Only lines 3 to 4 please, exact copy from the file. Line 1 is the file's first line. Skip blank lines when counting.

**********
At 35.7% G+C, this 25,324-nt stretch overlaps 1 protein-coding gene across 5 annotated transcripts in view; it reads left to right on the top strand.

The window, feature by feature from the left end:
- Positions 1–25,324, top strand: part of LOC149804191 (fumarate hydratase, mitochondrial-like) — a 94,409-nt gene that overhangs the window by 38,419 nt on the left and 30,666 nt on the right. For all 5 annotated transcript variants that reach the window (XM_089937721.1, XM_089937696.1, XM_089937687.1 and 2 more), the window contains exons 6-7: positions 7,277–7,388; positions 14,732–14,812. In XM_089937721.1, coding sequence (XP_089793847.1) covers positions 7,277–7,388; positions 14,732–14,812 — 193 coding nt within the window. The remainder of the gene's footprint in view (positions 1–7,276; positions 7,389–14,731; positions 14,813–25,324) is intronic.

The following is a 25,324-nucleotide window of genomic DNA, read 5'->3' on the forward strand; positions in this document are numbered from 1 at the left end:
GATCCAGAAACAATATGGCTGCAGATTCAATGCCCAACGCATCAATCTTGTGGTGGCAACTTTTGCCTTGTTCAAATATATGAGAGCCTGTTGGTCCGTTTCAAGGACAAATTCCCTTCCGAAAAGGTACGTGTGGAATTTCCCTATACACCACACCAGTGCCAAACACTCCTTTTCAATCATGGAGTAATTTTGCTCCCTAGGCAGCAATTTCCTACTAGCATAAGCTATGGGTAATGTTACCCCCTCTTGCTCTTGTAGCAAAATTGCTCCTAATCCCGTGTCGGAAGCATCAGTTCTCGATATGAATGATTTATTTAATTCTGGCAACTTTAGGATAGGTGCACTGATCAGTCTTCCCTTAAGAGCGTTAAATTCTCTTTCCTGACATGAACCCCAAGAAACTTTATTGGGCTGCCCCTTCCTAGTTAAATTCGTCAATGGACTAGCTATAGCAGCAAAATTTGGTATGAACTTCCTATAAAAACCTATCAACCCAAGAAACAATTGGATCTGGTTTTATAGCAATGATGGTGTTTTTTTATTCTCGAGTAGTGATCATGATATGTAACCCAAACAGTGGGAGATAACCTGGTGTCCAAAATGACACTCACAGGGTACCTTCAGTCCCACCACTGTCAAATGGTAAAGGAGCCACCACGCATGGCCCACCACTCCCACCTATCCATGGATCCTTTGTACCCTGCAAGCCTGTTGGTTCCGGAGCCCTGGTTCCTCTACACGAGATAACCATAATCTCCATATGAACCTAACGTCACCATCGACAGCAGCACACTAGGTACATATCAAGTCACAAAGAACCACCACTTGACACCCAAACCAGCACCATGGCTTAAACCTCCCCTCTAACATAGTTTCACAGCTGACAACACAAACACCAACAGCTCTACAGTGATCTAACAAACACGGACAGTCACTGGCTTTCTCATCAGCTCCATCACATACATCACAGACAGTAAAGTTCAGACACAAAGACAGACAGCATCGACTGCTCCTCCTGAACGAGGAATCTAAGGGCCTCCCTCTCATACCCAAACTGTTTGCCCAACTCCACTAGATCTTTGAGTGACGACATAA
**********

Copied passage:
- Positions 1–25,324, top strand: part of LOC149804191 (fumarate hydratase, mitochondrial-like) — a 94,409-nt gene that overhangs the window by 38,419 nt on the left and 30,666 nt on the right. For all 5 annotated transcript variants that reach the window (XM_089937721.1, XM_089937696.1, XM_089937687.1 and 2 more), the window contains exons 6-7: positions 7,277–7,388; positions 14,732–14,812. In XM_089937721.1, coding sequence (XP_089793847.1) covers positions 7,277–7,388; positions 14,732–14,812 — 193 coding nt within the window. The remainder of the gene's footprint in view (positions 1–7,276; positions 7,389–14,731; positions 14,813–25,324) is intronic.

The following is a 25,324-nucleotide window of genomic DNA, read 5'->3' on the forward strand; positions in this document are numbered from 1 at the left end: